When you’re writing a story, which comes first: the plot or the characters? This is a classic chicken-and-egg conundrum many new writers (and veterans) face as they’re crafting a story. Should the character’s personality, background and decision-making drive the plot? Or does the action of the story make the character who she is?
The short answer, of course, is both.
The long answer is… Well. It’s explored below. I’ll let you decide.
Sometimes this question is partly answered by genre. There are no hard and fast rules, and every writer’s process is different. But I have noticed some trends in the writers I know…
Generally, the more important the plot is to the story, the more likely a writer will be to start there and flesh out characters later. Think about thrillers, suspense, some romances, sci-fi, fantasy (though there’s an argument to be made that fantasy begins with neither plot nor character but setting and world-building). These and other high-concept stories are more likely to start with the action of the plot, and build the necessary characters as the writer goes along.
More character-focused novels such as psychological thrillers, dramas, family sagas, women’s fiction, character studies, and fictional biographies might begin with characters and their histories, with the writer building the intricacies of the story’s plot based on who the characters are, what drives them, and how they make decisions. Authors of these stories may start with a general story concept or a basic beginning and ending, but rely more heavily on character development in the beginning of the process.
No matter where you start, the important thing is to allow the plot and character to influence one another as you write, so by the time you’re finished with the final draft, they’ll be so seamlessly entwined that the reader will have no idea which came first.
There is also a third, less-talked-about element that binds them together: Emotion.
In Cognitive Behavioral Therapy (CBT) — a widely regarded approach to psychology founded by psychiatrist and professor, Dr. Aaron Beck — mental health professionals talk about the cognitive behavioral cycle: in which thoughts create feelings, feelings create behaviors, and behaviors reinforce thoughts. While not applicable to every mental health situation, it’s a useful paradigm for seeing how human beings think, act and change.
And, when you consider that most of our characters are human (or at least creatures with humanlike psychological qualities), and presumably all our readers are human–this paradigm is also useful for looking at storytelling.
In storytelling (as in life), characters are driven largely by their emotions, habits and instincts. Some of these are deep-seated, created in the character’s earliest memories and history. Others are reactions to more recent relationships and experiences. They may be conscious or unconscious, positive or negative. Either way, they impact how a character presents himself to the world, and how he acts within the story.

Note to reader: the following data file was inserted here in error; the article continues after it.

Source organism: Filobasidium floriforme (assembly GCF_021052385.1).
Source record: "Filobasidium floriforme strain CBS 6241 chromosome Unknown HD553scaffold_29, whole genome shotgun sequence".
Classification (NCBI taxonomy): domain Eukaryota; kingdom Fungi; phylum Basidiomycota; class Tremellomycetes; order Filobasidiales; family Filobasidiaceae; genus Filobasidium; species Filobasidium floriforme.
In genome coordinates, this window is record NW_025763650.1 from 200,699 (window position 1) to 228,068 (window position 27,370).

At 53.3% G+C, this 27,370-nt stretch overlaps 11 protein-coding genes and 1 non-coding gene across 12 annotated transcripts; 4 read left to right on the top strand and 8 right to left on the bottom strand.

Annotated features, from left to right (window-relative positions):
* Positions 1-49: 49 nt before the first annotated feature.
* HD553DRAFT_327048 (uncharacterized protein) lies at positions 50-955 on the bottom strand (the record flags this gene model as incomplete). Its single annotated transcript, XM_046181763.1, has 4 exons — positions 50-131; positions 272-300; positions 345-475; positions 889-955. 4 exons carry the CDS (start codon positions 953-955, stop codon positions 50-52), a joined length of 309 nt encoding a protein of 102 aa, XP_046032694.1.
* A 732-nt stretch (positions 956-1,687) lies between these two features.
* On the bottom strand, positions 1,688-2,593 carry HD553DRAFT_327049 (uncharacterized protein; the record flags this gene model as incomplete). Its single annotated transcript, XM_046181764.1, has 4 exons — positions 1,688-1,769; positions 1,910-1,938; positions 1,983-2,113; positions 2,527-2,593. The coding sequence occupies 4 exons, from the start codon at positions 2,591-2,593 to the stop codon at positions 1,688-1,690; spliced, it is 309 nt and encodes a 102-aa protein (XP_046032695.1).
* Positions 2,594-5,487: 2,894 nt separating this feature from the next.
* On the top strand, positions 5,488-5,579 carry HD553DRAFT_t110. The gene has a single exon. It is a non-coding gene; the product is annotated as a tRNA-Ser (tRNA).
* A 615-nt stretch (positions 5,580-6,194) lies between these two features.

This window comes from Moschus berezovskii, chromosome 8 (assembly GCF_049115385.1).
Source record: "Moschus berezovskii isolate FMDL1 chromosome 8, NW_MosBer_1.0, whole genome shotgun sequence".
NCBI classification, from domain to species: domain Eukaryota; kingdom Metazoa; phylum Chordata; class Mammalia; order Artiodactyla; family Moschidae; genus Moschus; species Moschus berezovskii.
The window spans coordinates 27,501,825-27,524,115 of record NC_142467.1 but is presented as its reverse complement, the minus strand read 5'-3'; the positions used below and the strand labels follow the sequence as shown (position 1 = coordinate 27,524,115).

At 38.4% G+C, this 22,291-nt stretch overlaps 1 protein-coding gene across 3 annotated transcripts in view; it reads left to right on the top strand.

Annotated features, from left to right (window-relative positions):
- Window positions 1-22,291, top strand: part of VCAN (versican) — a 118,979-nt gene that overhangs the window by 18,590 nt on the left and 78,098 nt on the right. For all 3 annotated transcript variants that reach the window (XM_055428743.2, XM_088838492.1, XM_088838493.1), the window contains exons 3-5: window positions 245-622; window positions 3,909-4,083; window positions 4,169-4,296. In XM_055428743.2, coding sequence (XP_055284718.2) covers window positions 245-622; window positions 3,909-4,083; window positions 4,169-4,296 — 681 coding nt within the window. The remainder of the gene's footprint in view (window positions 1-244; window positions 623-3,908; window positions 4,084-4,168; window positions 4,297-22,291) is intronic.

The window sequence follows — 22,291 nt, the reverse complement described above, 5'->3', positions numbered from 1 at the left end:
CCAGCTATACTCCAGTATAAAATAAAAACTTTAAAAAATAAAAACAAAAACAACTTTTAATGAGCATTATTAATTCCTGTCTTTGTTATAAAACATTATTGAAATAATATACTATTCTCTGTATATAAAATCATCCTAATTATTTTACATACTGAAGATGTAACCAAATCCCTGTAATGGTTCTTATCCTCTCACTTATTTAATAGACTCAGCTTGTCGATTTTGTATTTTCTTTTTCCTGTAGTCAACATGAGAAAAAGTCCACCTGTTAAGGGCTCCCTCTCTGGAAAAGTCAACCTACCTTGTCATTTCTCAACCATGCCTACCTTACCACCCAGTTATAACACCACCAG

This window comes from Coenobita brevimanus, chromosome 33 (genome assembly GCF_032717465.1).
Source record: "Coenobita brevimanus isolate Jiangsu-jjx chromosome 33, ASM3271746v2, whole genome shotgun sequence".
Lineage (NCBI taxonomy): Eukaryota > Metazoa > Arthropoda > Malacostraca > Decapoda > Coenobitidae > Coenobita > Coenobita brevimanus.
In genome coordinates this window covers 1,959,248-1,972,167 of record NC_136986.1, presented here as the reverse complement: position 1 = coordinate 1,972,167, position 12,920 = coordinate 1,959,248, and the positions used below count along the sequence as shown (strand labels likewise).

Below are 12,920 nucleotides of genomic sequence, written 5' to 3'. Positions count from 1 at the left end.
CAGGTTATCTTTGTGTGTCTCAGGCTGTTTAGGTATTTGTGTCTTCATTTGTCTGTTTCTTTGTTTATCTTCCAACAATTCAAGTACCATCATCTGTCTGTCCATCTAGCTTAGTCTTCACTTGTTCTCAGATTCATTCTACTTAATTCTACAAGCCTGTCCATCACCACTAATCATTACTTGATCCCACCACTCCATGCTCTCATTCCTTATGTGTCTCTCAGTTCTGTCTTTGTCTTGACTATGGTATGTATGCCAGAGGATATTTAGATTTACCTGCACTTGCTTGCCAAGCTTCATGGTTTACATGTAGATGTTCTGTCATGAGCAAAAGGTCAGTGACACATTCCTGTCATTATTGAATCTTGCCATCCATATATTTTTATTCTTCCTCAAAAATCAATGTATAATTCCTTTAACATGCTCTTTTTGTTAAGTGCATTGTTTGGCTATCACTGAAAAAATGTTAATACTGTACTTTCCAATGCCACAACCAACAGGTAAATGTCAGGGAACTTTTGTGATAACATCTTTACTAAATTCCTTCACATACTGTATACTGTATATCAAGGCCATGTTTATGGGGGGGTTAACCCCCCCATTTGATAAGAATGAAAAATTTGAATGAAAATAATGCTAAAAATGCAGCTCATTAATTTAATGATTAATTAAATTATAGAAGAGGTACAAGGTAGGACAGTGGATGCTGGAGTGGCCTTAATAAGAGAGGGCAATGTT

The protagonist’s (or main characters’)* choices drive the progression of the plot, and those choices must proceed authentically from who the character is, or readers will feel disconnected from the story and the character.
The plot of a story is made up of action and events. Plot provides the book’s pacing and keeps readers turning the pages to find out what happens next. The action of the story creates change in the characters, allowing them to grow and evolve over the course of the story. This includes internal and external events, along with the characters’ reactions and decisions in response.
Characters respond to external events: circuses arriving, financial market collapses, plane crashes, sharknadoes, spouses forgetting to take out the trash after they’ve been asked repeatedly. They respond to internal events: depressive episodes, mounting frustration, generalized ennui, boredom, lust, hallucinations, mistaken beliefs, happy thoughts, hunger, wanderlust, etc. They also respond to the actions and behaviors of other characters, which are driven by their own set of traits, memories, beliefs and habits. (One character’s internal event can quickly become external to another).
Since characters are inherently flawed, their responses to events are flawed, too. This is how we start with an inciting incident that is often beyond a character’s control and THEN THINGS GET WORSE FOREVER. Once it’s started, the plot grows and the tension increases, bouncing off the characters like a hairy pinball until it all comes to a head at the climax of the story.
And the climax, my friend, is where all the emotion generated by the plot and characters comes to a delicious, terrible head.
Emotion is the element often overlooked in the planning stages of writing. Perhaps because it’s more nebulous and challenging to write than concrete character traits and plot events. [Emotion is easy to overdo if you’re too deliberate with it; but if it’s lacking, your story will often fall flat for reasons that readers can’t quite put their finger on.] Or perhaps we don’t talk about it in the planning process because skilled writers naturally infuse their work with emotion on an intuitive level, hardly realizing that they’re doing it.